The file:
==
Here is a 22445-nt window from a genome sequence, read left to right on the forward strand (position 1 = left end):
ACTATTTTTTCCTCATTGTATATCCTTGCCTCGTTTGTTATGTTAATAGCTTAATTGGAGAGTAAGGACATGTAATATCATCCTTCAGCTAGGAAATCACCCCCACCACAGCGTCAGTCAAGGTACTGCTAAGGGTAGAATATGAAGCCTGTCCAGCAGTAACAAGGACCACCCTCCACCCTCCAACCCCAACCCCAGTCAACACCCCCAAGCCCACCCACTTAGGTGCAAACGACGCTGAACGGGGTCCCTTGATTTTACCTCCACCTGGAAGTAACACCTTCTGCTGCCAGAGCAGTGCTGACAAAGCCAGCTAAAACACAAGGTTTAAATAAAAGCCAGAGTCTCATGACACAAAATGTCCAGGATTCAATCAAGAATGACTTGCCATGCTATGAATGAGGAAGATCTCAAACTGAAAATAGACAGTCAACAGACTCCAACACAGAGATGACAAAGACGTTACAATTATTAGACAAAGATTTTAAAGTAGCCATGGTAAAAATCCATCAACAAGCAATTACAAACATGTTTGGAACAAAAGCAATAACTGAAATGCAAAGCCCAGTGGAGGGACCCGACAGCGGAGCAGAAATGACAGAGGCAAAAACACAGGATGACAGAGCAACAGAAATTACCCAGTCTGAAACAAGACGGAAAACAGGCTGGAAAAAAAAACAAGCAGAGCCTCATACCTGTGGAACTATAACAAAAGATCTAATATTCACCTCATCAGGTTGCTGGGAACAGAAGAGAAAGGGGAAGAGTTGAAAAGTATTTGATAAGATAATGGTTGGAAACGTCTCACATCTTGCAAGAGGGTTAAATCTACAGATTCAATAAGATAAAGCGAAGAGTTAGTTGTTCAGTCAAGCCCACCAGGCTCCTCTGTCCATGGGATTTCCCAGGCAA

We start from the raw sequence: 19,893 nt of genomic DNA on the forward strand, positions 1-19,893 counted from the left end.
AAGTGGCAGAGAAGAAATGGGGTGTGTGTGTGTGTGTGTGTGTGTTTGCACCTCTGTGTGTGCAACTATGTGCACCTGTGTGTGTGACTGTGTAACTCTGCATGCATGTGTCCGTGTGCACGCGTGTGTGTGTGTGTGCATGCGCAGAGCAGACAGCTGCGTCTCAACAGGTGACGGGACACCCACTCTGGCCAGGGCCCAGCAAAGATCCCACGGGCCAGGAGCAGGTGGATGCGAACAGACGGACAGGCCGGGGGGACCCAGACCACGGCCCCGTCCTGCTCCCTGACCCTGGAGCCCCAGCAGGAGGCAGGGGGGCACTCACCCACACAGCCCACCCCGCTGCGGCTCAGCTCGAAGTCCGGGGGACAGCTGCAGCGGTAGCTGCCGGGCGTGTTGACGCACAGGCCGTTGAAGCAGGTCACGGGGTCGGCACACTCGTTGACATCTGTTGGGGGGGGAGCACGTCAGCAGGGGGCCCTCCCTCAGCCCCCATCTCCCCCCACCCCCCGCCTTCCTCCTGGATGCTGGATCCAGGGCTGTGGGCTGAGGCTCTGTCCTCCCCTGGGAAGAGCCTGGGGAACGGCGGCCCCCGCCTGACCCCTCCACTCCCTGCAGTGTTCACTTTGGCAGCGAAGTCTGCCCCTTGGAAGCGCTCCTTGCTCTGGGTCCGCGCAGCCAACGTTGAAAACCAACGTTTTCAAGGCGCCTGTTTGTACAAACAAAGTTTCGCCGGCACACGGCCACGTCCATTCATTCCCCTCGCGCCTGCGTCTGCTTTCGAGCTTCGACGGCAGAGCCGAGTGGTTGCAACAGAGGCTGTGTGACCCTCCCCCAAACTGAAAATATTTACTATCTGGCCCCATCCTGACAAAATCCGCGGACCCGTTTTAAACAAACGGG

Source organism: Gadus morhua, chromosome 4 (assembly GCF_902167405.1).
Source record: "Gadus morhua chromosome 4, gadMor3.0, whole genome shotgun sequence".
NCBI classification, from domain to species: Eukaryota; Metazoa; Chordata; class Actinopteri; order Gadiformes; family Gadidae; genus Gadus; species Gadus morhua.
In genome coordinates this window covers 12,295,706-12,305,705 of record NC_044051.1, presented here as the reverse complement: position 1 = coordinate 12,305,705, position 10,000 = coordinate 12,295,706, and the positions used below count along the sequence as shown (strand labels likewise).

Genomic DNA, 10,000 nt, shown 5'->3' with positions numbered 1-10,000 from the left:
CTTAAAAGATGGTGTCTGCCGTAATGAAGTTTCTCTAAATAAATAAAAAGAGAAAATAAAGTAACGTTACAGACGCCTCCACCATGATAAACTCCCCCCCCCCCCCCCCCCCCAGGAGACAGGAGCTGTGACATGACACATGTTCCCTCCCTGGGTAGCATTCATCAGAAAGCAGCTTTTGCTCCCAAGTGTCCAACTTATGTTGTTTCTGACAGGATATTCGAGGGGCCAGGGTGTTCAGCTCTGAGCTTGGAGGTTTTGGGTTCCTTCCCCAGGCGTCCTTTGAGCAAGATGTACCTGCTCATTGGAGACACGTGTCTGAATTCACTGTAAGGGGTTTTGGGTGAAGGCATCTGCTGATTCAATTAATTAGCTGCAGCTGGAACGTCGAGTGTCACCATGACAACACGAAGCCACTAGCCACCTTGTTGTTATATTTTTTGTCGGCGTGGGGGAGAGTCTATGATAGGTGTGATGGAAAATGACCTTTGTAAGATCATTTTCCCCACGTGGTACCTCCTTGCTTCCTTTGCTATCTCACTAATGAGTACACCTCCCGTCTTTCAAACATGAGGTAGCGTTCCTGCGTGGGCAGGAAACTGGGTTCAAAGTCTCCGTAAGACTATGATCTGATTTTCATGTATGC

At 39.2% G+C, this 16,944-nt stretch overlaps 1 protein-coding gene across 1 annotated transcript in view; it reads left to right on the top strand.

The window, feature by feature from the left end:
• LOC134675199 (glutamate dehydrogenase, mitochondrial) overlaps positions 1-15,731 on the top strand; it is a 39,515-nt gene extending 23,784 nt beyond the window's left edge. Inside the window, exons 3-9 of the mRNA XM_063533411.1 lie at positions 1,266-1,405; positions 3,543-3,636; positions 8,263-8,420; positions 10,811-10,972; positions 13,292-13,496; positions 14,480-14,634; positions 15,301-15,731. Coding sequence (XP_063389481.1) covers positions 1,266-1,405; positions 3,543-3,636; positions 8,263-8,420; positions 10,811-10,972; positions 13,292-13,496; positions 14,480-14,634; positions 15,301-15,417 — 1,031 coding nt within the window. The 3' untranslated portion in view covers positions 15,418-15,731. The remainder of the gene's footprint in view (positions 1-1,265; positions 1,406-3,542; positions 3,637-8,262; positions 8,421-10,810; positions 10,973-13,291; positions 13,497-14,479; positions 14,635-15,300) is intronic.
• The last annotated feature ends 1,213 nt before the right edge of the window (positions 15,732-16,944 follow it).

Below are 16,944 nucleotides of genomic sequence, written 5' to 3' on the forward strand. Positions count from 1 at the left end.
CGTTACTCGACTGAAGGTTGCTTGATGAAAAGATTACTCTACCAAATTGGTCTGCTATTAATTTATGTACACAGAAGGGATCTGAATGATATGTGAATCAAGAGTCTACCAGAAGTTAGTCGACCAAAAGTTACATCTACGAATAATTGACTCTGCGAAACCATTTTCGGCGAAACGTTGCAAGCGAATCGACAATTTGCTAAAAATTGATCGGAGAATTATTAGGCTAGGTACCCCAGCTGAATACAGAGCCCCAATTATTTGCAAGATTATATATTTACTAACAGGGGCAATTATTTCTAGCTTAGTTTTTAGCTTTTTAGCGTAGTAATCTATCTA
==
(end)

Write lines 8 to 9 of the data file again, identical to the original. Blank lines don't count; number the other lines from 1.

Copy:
In genome coordinates this window covers 12,295,706-12,305,705 of record NC_044051.1, presented here as the reverse complement: position 1 = coordinate 12,305,705, position 10,000 = coordinate 12,295,706, and the positions used below count along the sequence as shown (strand labels likewise).

Genomic DNA, 10,000 nt, shown 5'->3' with positions numbered 1-10,000 from the left: